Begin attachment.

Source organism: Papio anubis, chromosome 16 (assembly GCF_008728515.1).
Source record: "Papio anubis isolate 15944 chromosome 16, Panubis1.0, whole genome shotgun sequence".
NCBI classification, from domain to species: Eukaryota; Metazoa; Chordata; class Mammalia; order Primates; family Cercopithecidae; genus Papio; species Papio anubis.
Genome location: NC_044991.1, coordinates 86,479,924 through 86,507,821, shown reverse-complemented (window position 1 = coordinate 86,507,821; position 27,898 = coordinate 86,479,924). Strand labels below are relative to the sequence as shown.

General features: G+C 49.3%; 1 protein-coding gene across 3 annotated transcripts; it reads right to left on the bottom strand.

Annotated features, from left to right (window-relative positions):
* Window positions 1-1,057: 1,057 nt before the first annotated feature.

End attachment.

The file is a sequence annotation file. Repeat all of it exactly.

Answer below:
Source organism: Papio anubis, chromosome 16 (assembly GCF_008728515.1).
Source record: "Papio anubis isolate 15944 chromosome 16, Panubis1.0, whole genome shotgun sequence".
NCBI classification, from domain to species: Eukaryota; Metazoa; Chordata; class Mammalia; order Primates; family Cercopithecidae; genus Papio; species Papio anubis.
Genome location: NC_044991.1, coordinates 86,479,924 through 86,507,821, shown reverse-complemented (window position 1 = coordinate 86,507,821; position 27,898 = coordinate 86,479,924). Strand labels below are relative to the sequence as shown.

General features: G+C 49.3%; 1 protein-coding gene across 3 annotated transcripts; it reads right to left on the bottom strand.

Annotated features, from left to right (window-relative positions):
* Window positions 1-1,057: 1,057 nt before the first annotated feature.